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Warsaw. Roman holidays 1957 – exhibition at Fotoplastikon Warsaw

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48 stereoscopic photos were included in the exhibition “Roman holidays 1957, or the eternal city in Danuta Szlajmer’s photographs”. The eternal city in the photographs from seven decades ago shocks with empty streets. It is in vain to look for residents rushing on scooters or tourists who today visit the capital of Italy in the strength of seven million a year.

The photos taken in 1957 show, above all, the power of architecture – the most important monuments of ancient Rome bathed in the sun. Sitting in front of the viewfinder of the pre-war machine at Aleje Jerozolimskie, we admire moving black and white, three-dimensional photographs of the Colosseum, Trajan’s Forum, Hadrian’s Mausoleum, Victor Emmanuel II Bridge, Quirinal Palace and Piazza della Rotonda.

– The author visited all the most important monuments of ancient Rome. What is surprising is the appalling small number of people. You can’t even see them on the Spanish Steps, which today are occupied by tourists at any time of the day. There are also some flavors, for example a photo of a newsstand full of newspapers. Although there are few cars, there is one photo in which they are the main character, so you can also see the fascination with the automotive industry – says Paweł Brząkała, curator of the exhibition.

Never shown before

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The author of all the photographs is Danuta Szlajmer, the first post-war owner of Fotoplastikon Warszawski. She sold it in the 1970s when she decided to emigrate to the United States. The Warsaw Uprising Museum bought the pre-war device from subsequent owners in 2009, along with a collection of photos. Among them were 35 photographs from Rome. But this is not enough for an independent exhibition, because the fotoplastikon holds 48 photos in a rotating mechanism. It must be that he made a circle.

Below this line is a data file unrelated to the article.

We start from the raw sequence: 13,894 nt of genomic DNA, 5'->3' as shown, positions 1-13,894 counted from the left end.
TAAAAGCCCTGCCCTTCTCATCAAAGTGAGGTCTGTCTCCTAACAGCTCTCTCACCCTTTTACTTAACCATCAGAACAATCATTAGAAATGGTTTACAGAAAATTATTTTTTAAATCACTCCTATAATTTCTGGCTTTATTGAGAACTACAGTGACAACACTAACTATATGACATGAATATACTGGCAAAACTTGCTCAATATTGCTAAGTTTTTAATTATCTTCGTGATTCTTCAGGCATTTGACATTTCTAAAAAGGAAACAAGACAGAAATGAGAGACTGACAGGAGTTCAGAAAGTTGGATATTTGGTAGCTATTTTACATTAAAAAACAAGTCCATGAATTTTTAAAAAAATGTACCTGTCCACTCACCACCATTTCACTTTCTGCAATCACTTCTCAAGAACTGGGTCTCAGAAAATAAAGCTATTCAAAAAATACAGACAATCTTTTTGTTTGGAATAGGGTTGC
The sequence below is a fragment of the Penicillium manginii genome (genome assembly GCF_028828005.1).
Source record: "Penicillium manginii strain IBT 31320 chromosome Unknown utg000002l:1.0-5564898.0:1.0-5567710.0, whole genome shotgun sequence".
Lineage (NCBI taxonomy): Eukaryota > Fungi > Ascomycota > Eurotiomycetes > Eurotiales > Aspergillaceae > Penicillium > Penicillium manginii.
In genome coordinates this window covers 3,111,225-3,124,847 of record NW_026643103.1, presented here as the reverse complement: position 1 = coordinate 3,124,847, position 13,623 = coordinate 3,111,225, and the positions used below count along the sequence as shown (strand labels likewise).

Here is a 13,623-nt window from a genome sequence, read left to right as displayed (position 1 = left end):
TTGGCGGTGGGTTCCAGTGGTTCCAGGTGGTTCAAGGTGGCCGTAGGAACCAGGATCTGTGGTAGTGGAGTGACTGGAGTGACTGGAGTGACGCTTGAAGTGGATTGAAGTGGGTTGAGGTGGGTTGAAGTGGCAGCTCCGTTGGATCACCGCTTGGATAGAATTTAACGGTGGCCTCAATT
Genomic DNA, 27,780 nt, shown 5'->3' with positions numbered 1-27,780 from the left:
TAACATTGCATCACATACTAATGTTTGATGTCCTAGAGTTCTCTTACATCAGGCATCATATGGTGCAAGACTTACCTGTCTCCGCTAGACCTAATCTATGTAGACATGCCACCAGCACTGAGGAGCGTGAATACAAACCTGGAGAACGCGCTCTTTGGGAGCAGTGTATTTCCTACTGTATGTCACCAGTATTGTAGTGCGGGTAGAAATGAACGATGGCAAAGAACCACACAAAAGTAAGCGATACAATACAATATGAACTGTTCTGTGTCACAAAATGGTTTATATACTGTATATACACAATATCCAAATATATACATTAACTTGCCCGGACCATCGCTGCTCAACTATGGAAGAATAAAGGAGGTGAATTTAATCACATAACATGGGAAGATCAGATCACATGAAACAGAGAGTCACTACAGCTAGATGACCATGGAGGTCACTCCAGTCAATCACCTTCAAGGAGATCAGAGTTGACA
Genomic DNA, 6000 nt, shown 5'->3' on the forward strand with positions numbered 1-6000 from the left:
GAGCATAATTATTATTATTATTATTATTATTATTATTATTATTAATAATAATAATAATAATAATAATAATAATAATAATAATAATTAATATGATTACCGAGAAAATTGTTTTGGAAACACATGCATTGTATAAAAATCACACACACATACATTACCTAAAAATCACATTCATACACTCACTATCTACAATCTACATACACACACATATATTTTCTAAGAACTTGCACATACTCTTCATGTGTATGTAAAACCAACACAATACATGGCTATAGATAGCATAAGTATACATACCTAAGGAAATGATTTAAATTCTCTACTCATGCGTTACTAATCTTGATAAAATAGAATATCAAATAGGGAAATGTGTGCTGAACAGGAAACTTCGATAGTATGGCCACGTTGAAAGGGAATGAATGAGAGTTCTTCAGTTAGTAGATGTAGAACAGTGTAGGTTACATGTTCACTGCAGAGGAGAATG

– Two years later Mrs. Danuta contacted us and gave us a box of negatives. She thought they had no value, didn’t even want to include it in the donation list. But it turned out that there are negatives of photos that we didn’t have, Rome was such a case. We found 23 additional photos that had never been exposed and therefore also shown. This is part of the same collection, together we collected 58 photos, which allowed us to make a full exhibition – explains Brząkała.

The exhibition is open until April 29, from Wednesday to Saturday at Fotoplastikon Warszawski.

Main photo source: Danuta Szlajmer / MPW

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